"Insulin Resistance" and it's effect of SHBG and T levels: What to do about it?

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    "Insulin Resistance" and it's effect of SHBG and T levels: What to do about it?


    OK, I get the whole concept of insulin resistance and our body's tendency to be too stupid for it's own good. I also get how a poor diet, etc can cause it and the long term health issues associated therewith.

    In my case, I have very low SHBG (11) and, of course, low T which may well be causally related. Several times here and with a Reproductive Endo @ Mass Gen'l I have heard that "insulin resistance" is likely a factor for me.

    What I don't get, however, is what I can DO about it. I already eat rather well and exercise regularly. What else can I do? Eliminate ALL sugar, caffeine and pretty much anything with taste? Should I quite my job and exercise 24/7? I am 6' and about 212. Yes, I could loose 15 lbs, but I'm still in decent shape, low T notwithstanding.

    Any thoughts or ideas? It's not like I never exercise, eat cake all day and would have an easy answer. What am I missing?

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    This is something I plan to ask Dr. Shippen about but since you will see him before me, let us know what he says. Hypothyroidism can lead to insulin resistance also so that is on thing to keep an eye on .....although I realize that may not apply to you. Otherwise I don't know what else to do except not to eat too much sugar or carbs.
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    Quote Originally Posted by farmerjohn View Post
    This is something I plan to ask Dr. Shippen about but since you will see him before me, let us know what he says. Hypothyroidism can lead to insulin resistance also so that is on thing to keep an eye on .....although I realize that may not apply to you. Otherwise I don't know what else to do except not to eat too much sugar or carbs.
    high cortisol, Low thyroid = low shbg as well
    •   
       

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    Some medical links that discuss the issue: Still sorting them out. Any input?


    Well, I have a few sites and links that discuss a definite relationship. One is there, all right, but what to do with it and a solution still eludes me. I suspect that this issue affects quite a few of us here. If we could make more sense out of it quite a few of us might benefit.

    I am not more than 15 lbs overweight, eat generally well and exercise regularly. The extra weight came only few years ago--right when all this BS started. There has to be a connection. Were I 100 lbs overweight and totally sedentary I'd have a rather obvious solution. Not sure what more I can realistically do and still go to work! Anyway, here are the links:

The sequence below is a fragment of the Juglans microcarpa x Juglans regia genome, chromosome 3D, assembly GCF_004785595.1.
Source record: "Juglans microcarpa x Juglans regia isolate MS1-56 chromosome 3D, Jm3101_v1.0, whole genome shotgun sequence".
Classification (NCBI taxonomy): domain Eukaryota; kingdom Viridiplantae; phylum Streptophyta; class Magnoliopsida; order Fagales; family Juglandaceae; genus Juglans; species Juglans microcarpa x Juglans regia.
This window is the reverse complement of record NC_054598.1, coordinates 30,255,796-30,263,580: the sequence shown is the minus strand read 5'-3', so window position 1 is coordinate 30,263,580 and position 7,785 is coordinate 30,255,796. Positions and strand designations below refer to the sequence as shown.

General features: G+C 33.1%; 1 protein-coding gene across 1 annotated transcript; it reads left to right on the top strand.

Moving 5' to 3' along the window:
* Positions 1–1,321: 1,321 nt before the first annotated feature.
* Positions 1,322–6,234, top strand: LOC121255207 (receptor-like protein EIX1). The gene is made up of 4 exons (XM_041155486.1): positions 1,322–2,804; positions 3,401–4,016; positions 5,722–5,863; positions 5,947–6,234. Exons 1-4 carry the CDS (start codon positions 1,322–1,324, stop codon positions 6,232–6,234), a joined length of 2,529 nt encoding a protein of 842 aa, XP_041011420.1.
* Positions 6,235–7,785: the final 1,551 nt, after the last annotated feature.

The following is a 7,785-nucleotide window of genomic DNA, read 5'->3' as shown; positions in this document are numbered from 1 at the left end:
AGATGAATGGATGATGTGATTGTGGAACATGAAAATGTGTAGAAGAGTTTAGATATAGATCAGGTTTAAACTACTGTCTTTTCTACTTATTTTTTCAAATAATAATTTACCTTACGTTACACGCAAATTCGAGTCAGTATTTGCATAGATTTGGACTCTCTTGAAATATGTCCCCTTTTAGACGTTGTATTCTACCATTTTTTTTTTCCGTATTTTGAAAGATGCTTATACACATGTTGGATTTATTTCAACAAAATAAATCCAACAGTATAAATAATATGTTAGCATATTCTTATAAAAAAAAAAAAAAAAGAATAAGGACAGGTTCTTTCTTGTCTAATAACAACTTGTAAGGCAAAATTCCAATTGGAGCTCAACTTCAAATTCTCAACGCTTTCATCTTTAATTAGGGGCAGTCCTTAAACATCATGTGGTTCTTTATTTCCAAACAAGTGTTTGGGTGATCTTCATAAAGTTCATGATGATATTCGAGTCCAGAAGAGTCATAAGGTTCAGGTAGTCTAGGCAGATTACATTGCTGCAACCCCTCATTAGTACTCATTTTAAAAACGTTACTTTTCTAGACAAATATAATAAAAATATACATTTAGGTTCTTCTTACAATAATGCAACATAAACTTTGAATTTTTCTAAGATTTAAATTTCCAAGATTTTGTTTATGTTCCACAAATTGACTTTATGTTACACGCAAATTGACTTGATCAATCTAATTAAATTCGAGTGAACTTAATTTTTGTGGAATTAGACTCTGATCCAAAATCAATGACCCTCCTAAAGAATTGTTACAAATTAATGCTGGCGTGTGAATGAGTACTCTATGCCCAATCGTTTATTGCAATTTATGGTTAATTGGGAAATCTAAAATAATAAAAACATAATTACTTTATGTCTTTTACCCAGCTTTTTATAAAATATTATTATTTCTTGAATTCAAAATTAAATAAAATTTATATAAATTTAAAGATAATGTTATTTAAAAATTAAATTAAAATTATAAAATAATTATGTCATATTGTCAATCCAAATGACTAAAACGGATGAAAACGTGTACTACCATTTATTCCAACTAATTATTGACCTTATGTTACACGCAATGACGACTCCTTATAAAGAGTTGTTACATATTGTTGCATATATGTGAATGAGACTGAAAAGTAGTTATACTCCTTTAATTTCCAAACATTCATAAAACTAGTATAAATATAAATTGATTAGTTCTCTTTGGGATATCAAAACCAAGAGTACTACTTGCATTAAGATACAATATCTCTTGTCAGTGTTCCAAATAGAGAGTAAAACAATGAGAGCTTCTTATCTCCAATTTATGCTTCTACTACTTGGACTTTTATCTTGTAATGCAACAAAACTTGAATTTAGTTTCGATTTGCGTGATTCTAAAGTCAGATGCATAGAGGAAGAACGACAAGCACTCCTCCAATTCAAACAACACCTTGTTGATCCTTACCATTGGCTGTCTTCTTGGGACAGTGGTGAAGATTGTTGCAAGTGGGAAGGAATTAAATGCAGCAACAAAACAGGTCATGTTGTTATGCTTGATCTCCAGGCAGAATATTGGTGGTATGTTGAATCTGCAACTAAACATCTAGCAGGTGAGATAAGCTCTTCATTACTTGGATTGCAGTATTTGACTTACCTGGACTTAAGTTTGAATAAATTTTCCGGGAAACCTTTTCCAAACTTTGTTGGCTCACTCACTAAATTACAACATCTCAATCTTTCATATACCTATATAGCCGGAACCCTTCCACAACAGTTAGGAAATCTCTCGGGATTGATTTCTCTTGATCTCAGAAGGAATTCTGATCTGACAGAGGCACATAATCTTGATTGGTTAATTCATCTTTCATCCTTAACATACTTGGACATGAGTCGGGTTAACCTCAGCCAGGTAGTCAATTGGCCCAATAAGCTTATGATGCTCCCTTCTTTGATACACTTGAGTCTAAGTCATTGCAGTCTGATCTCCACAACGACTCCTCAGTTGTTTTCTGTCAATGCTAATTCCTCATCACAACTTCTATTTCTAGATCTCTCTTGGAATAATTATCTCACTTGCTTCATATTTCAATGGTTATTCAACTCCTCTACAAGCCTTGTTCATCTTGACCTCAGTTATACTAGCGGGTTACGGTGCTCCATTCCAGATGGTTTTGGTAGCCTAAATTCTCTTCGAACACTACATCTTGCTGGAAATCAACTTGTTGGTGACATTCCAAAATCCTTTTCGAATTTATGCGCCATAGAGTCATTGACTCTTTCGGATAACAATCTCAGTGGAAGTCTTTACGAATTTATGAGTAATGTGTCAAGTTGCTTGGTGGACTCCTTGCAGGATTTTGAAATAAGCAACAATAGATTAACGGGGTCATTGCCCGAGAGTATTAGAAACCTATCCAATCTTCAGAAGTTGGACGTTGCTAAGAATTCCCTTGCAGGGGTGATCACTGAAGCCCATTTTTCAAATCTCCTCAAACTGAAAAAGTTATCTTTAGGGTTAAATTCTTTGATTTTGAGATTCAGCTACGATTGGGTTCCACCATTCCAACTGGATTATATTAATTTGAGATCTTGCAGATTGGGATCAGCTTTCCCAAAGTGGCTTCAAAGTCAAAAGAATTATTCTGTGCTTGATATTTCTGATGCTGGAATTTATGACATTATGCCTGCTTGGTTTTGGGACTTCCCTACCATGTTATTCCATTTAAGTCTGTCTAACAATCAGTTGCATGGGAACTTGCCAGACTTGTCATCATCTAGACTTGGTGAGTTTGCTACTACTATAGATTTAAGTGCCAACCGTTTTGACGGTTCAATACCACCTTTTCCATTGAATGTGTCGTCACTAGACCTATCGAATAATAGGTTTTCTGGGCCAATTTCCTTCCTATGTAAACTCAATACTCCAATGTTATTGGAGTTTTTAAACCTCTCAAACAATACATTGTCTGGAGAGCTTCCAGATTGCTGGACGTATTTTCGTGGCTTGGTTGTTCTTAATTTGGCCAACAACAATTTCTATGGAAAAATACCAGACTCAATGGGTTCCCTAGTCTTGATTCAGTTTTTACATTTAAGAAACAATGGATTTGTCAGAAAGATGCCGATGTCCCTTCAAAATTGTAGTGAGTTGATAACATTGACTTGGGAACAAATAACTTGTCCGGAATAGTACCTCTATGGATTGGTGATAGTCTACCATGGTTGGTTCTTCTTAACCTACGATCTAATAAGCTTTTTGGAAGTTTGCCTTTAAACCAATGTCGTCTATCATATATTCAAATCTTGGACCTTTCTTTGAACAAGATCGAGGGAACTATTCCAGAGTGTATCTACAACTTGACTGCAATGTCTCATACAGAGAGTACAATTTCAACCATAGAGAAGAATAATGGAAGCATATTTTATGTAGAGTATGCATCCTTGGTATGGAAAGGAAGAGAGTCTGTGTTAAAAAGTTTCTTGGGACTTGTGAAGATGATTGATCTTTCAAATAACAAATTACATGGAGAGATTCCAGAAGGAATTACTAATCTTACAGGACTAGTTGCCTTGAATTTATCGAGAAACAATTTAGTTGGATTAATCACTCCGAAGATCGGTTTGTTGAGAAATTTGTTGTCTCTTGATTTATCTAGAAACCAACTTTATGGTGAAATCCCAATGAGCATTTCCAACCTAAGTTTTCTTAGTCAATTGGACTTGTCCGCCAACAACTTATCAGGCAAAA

http://jcem.endojournals.org/cgi/con...jc.2004-2190v1

    http://www.docguide.com/news/content...256BE3004E64AE

    http://jcem.endojournals.org/cgi/eletters/90/5/2636

    http://care.diabetesjournals.org/cgi...tract/27/4/861
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    Quote Originally Posted by anyman View Post
    Well, I have a few sites and links that discuss a definite relationship. One is there, all right, but what to do with it and a solution still eludes me. I suspect that this issue affects quite a few of us here. If we could make more sense out of it quite a few of us might benefit.

    I am not more than 15 lbs overweight, eat generally well and exercise regularly. The extra weight came only few years ago--right when all this BS started. There has to be a connection. Were I 100 lbs overweight and totally sedentary I'd have a rather obvious solution. Not sure what more I can realistically do and still go to work! Anyway, here are the links:

    INCREASING INSULIN RESISTANCE IS ASSOCIATED WITH A DECREASE IN LEYDIG CELL TESTOSTERONE SECRETION IN MEN -- Pitteloud et al., 10.1210/jc.2004-2190 -- Journal of Clinical Endocrinology & Metabolism

    News - Insulin Resistance Tied to Low Testosterone in Men: Presented at ENDO

    JCEM -- eLetters for Pitteloud et al., 90 (5) 2636-2641

    Association of Bioavailable, Free, and Total Testosterone With Insulin Resistance: Influence of sex hormone-binding globulin and body fat -- Tsai et al. 27 (4): 861 -- Diabetes Care
    You are addresing important issue.
    Looks like low SHBG leads or is caused by insuline resistance.
    Probably more complicated.
    At the moment I think the question would be
    how to raise SHBG ---> how to fight insuline resistance
    it is really same problem.

    My current answer:
    Jan's BloodTest April13/2007

    MEGA SILYMARIN 900 MG 100 CAPS Item#00702
    ENHANCED CINNULIN PF W/GLUCOSE90 CAPS Item# 00967

    My SHBG is either 20 or 24
    Hemoglobin A1C=5.6
    Glucose, fasting=105
    Insuline, serum=5

    I am assuming it is not sewere yet, so I started on the two above supplements, hoping to lower my A1C.
    Second step would be to stop taking supplemets that lower SHBG.
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    Metabolic Syndrome
    http://www.lef.org/magazine/mag2006/...tabolic_01.htm
    ============================== ========
    Other than healthy diet and supplements:

    PHARMACEUTICAL OPTIONS FOR METABOLIC SYNDROME
    Drug companies are keenly interested in developing new drug treatments for people with metabolic syndrome. Unfortunately, due to the overwhelming drive by multibillion-dollar pharmaceutical companies to continually make profits, one of the very best drugs to help increase insulin sensitivity and improve blood sugar control (without promoting weight gain) is rarely mentioned. This drug, metformin, is currently off patent and very cost-effective.